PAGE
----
For economy class, Consumer Reports rates Southwest as tops, followed by Alaska, JetBlue, Virgin America, Hawaiian, Delta, Allegiant, American, United, Frontier, and Spirit. Ratings are a composite of 11 factors that incorporate hard product and soft product, but—surprisingly—not reliability.
Factors It Considers: Consumer Reports presents a better than average analysis of hard and soft product. The detailed findings are unfortunately only available only to paid subscribers.
The American Customer Satisfaction Index is one of the more reliable scoring sources for customer service. Recently-published results for 2018 report Southwest, Alaska, and JetBlue at the top, scoring 79-80; Allegiant, American, and Delta bunched in the middle, at 74, United below those three, at 67, and Frontier and Spirit at the bottom scoring 62.
Factors It Considers: ACSI is one of the more detailed and credible scoring systems. It emphasizes soft product but also includes some hard product and reliability factors.
In common with many other systems, the “world’s best” lists from Skytrax include mainly Pacific lines. Its latest report found the 20 top worldwide lines in economy class include no lines based in North America: Nine of the top 10 are in the Pacific area; Lufthansa is the only European line to make the grade. The Skytrax top 10 airlines in North America, though, were Air Canada, Delta, Alaska, JetBlue, Virgin America (moot), Southwest, Porter, WestJet, Air Transat, and American.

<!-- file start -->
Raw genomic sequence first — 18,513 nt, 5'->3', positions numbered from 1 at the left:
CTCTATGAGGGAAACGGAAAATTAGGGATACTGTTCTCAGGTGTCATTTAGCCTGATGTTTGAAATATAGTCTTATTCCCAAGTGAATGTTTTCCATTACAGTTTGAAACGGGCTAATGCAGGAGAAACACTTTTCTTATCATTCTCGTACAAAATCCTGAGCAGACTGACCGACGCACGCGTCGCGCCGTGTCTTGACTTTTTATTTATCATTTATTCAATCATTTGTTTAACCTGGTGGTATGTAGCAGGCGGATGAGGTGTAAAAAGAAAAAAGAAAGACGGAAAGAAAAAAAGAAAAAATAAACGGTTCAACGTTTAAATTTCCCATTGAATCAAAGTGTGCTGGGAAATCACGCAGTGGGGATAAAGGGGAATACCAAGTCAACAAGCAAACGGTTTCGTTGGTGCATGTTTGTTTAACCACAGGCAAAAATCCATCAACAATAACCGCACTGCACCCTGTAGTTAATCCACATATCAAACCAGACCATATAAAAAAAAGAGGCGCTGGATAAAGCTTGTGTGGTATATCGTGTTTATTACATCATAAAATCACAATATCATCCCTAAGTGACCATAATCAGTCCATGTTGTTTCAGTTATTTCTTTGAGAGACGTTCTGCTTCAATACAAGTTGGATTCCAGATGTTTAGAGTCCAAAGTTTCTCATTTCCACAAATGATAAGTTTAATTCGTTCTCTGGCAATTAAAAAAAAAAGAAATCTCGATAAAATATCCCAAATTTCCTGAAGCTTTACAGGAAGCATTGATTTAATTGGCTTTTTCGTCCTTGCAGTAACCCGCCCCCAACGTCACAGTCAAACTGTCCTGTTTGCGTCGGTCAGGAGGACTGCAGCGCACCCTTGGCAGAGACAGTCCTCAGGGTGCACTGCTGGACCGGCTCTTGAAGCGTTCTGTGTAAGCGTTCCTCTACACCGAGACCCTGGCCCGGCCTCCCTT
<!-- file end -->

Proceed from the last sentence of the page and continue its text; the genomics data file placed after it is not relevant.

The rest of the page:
Factors It Considers: Skytrax ratings are arguably the most well-known, but they include some seriously questionable methodology. Results are based on voluntary surveys, and as far as I can tell are heavily biased toward long-haul premium class service. I include Skytrax ratings mainly because they get so much attention rather than their practical utility or methodological rigor.
Want some more-specific classifications? WalletHub’s latest airline ratings show Alaska as best overall, Spirit as cheapest, Delta as most reliable, JetBlue as most comfortable, Hawaiian as best for pets, and Southwest as the least-complained-about. WalletHub shows specific ratings for these factors, too, listed in order from the top down:
- Most Reliable: Delta, United, Alaska, Hawaiian, American, Spirit, Frontier, Southwest, and JetBlue.
- Most Comfortable: JetBlue, American, Southwest, United, Alaska, Delta, Hawaiian, Spirit, and Frontier.
- Cheapest: Spirit, Frontier, Alaska, JetBlue, United, American, Hawaiian, Delta, and Southwest.
- Most Satisfactory (fewest complaints): Southwest, Alaska, Delta, JetBle, Hawaiian, United, American, Frontier, and Spirit.